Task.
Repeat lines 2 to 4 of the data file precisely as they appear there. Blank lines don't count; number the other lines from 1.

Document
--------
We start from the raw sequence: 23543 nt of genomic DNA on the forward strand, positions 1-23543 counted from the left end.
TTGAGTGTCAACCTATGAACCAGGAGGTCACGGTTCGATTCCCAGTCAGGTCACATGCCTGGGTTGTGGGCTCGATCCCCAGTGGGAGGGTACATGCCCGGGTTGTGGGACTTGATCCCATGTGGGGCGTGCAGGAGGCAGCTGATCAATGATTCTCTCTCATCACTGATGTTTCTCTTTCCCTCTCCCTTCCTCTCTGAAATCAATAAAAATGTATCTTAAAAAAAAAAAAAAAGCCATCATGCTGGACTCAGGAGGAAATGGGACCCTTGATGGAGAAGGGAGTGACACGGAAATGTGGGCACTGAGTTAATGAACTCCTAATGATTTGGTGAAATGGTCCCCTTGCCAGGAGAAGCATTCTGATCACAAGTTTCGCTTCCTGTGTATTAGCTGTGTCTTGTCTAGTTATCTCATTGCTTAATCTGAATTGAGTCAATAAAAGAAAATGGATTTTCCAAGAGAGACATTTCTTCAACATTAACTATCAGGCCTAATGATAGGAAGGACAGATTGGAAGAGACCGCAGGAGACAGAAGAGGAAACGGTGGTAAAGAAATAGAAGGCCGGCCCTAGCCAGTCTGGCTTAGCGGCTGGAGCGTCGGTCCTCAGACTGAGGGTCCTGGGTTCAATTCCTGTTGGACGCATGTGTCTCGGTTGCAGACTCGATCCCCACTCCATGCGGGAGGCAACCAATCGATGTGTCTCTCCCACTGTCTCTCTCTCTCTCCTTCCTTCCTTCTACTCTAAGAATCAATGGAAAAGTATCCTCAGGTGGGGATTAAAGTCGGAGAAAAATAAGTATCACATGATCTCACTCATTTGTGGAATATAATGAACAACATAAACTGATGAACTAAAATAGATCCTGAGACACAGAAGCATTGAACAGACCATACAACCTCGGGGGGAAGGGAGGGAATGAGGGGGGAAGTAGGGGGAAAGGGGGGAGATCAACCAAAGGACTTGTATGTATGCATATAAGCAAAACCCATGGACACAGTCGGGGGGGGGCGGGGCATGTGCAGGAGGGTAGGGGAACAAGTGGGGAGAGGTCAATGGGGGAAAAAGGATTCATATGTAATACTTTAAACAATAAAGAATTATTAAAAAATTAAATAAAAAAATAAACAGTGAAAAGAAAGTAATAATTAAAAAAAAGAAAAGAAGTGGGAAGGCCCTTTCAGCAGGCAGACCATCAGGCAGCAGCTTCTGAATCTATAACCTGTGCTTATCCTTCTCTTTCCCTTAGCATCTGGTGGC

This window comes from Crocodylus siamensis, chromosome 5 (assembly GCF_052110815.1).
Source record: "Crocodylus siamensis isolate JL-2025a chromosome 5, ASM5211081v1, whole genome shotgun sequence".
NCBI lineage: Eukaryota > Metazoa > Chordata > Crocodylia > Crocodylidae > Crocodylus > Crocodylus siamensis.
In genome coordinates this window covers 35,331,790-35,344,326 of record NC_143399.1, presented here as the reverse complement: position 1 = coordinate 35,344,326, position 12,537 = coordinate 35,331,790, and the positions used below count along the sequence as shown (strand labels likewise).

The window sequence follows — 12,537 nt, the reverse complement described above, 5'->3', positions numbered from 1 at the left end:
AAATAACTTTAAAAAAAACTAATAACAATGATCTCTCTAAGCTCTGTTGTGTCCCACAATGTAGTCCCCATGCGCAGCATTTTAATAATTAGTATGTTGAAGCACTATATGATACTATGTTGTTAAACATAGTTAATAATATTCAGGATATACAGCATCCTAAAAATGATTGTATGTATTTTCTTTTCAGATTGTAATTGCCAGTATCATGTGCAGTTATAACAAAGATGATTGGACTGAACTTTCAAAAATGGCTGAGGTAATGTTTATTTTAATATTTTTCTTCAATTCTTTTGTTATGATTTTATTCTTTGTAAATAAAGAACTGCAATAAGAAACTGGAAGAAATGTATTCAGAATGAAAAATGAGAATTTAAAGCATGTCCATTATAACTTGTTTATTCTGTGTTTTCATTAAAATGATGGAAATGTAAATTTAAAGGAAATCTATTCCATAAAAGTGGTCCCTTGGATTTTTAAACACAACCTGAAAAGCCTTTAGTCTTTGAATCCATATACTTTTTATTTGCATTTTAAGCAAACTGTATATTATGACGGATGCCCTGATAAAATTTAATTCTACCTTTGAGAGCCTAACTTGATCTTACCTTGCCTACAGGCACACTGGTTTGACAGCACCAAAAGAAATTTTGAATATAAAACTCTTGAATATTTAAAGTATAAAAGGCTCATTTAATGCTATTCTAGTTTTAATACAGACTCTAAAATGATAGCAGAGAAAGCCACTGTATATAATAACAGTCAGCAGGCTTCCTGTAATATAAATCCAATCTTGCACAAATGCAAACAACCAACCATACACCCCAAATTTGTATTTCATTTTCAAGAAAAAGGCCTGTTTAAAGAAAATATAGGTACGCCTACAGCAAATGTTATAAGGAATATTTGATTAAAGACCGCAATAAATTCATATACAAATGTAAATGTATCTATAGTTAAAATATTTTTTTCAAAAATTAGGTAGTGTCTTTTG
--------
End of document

TTGAGTGTCAACCTATGAACCAGGAGGTCACGGTTCGATTCCCAGTCAGGTCACATGCCTGGGTTGTGGGCTCGATCCCCAGTGGGAGGGTACATGCCCGGGTTGTGGGACTTGATCCCATGTGGGGCGTGCAGGAGGCAGCTGATCAATGATTCTCTCTCATCACTGATGTTTCTCTTTCCCTCTCCCTTCCTCTCTGAAATCAATAAAAATGTATCTTAAAAAAAAAAAAAAAGCCATCATGCTGGACTCAGGAGGAAATGGGACCCTTGATGGAGAAGGGAGTGACACGGAAATGTGGGCACTGAGTTAATGAACTCCTAATGATTTGGTGAAATGGTCCCCTTGCCAGGAGAAGCATTCTGATCACAAGTTTCGCTTCCTGTGTATTAGCTGTGTCTTGTCTAGTTATCTCATTGCTTAATCTGAATTGAGTCAATAAAAGAAAATGGATTTTCCAAGAGAGACATTTCTTCAACATTAACTATCAGGCCTAATGATAGGAAGGACAGATTGGAAGAGACCGCAGGAGACAGAAGAGGAAACGGTGGTAAAGAAATAGAAGGCCGGCCCTAGCCAGTCTGGCTTAGCGGCTGGAGCGTCGGTCCTCAGACTGAGGGTCCTGGGTTCAATTCCTGTTGGACGCATGTGTCTCGGTTGCAGACTCGATCCCCACTCCATGCGGGAGGCAACCAATCGATGTGTCTCTCCCACTGTCTCTCTCTCTCTCCTTCCTTCCTTCTACTCTAAGAATCAATGGAAAAGTATCCTCAGGTGGGGATTAAAGTCGGAGAAAAATAAGTATCACATGATCTCACTCATTTGTGGAATATAATGAACAACATAAACTGATGAACTAAAATAGATCCTGAGACACAGAAGCATTGAACAGACCATACAACCTCGGGGGGAAGGGAGGGAATGAGGGGGGAAGTAGGGGGAAAGGGGGGAGATCAACCAAAGGACTTGTATGTATGCATATAAGCAAAACCCATGGACACAGTCGGGGGGGGGCGGGGCATGTGCAGGAGGGTAGGGGAACAAGTGGGGAGAGGTCAATGGGGGAAAAAGGATTCATATGTAATACTTTAAACAATAAAGAATTATTAAAAAATTAAATAAAAAAATAAACAGTGAAAAGAAAGTAATAATTAAAAAAAAGAAAAGAAGTGGGAAGGCCCTTTCAGCAGGCAGACCATCAGGCAGCAGCTTCTGAATCTATAACCTGTGCTTATCCTTCTCTTTCCCTTAGCATCTGGTGGC

This window comes from Crocodylus siamensis, chromosome 5 (assembly GCF_052110815.1).
Source record: "Crocodylus siamensis isolate JL-2025a chromosome 5, ASM5211081v1, whole genome shotgun sequence".